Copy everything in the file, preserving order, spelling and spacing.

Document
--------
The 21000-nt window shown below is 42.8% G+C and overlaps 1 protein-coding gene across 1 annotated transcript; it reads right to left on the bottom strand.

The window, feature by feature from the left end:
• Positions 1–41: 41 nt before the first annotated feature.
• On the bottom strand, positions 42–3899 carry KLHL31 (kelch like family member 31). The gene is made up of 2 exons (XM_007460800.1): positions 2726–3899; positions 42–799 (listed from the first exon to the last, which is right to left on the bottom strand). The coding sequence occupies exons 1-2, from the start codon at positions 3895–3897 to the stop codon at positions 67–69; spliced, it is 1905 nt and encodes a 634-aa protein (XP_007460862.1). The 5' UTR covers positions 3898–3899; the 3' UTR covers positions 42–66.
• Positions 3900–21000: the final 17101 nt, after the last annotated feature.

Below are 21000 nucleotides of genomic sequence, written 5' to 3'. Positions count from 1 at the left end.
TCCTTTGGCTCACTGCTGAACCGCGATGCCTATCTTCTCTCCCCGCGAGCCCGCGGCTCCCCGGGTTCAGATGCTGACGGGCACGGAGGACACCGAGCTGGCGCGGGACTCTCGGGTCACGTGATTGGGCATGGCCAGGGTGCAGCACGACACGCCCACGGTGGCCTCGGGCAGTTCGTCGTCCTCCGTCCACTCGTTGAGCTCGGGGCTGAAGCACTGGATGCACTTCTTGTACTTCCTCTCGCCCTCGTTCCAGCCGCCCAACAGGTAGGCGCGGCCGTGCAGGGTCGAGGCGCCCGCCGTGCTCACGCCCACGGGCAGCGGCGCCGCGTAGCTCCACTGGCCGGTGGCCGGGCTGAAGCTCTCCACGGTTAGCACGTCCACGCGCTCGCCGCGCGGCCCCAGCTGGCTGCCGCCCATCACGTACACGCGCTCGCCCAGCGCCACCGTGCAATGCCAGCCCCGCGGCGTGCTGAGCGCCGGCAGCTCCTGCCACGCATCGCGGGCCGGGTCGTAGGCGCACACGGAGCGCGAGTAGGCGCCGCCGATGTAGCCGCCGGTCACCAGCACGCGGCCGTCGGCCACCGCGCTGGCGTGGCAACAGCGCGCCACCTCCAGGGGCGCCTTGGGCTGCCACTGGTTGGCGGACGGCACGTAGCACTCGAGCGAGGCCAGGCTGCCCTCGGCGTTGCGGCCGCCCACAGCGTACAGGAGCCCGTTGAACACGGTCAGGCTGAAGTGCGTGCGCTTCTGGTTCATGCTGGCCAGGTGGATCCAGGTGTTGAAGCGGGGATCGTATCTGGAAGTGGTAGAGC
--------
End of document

The 21000-nt window shown below is 42.8% G+C and overlaps 1 protein-coding gene across 1 annotated transcript; it reads right to left on the bottom strand.

The window, feature by feature from the left end:
• Positions 1–41: 41 nt before the first annotated feature.
• On the bottom strand, positions 42–3899 carry KLHL31 (kelch like family member 31). The gene is made up of 2 exons (XM_007460800.1): positions 2726–3899; positions 42–799 (listed from the first exon to the last, which is right to left on the bottom strand). The coding sequence occupies exons 1-2, from the start codon at positions 3895–3897 to the stop codon at positions 67–69; spliced, it is 1905 nt and encodes a 634-aa protein (XP_007460862.1). The 5' UTR covers positions 3898–3899; the 3' UTR covers positions 42–66.
• Positions 3900–21000: the final 17101 nt, after the last annotated feature.

Below are 21000 nucleotides of genomic sequence, written 5' to 3'. Positions count from 1 at the left end.
TCCTTTGGCTCACTGCTGAACCGCGATGCCTATCTTCTCTCCCCGCGAGCCCGCGGCTCCCCGGGTTCAGATGCTGACGGGCACGGAGGACACCGAGCTGGCGCGGGACTCTCGGGTCACGTGATTGGGCATGGCCAGGGTGCAGCACGACACGCCCACGGTGGCCTCGGGCAGTTCGTCGTCCTCCGTCCACTCGTTGAGCTCGGGGCTGAAGCACTGGATGCACTTCTTGTACTTCCTCTCGCCCTCGTTCCAGCCGCCCAACAGGTAGGCGCGGCCGTGCAGGGTCGAGGCGCCCGCCGTGCTCACGCCCACGGGCAGCGGCGCCGCGTAGCTCCACTGGCCGGTGGCCGGGCTGAAGCTCTCCACGGTTAGCACGTCCACGCGCTCGCCGCGCGGCCCCAGCTGGCTGCCGCCCATCACGTACACGCGCTCGCCCAGCGCCACCGTGCAATGCCAGCCCCGCGGCGTGCTGAGCGCCGGCAGCTCCTGCCACGCATCGCGGGCCGGGTCGTAGGCGCACACGGAGCGCGAGTAGGCGCCGCCGATGTAGCCGCCGGTCACCAGCACGCGGCCGTCGGCCACCGCGCTGGCGTGGCAACAGCGCGCCACCTCCAGGGGCGCCTTGGGCTGCCACTGGTTGGCGGACGGCACGTAGCACTCGAGCGAGGCCAGGCTGCCCTCGGCGTTGCGGCCGCCCACAGCGTACAGGAGCCCGTTGAACACGGTCAGGCTGAAGTGCGTGCGCTTCTGGTTCATGCTGGCCAGGTGGATCCAGGTGTTGAAGCGGGGATCGTATCTGGAAGTGGTAGAGC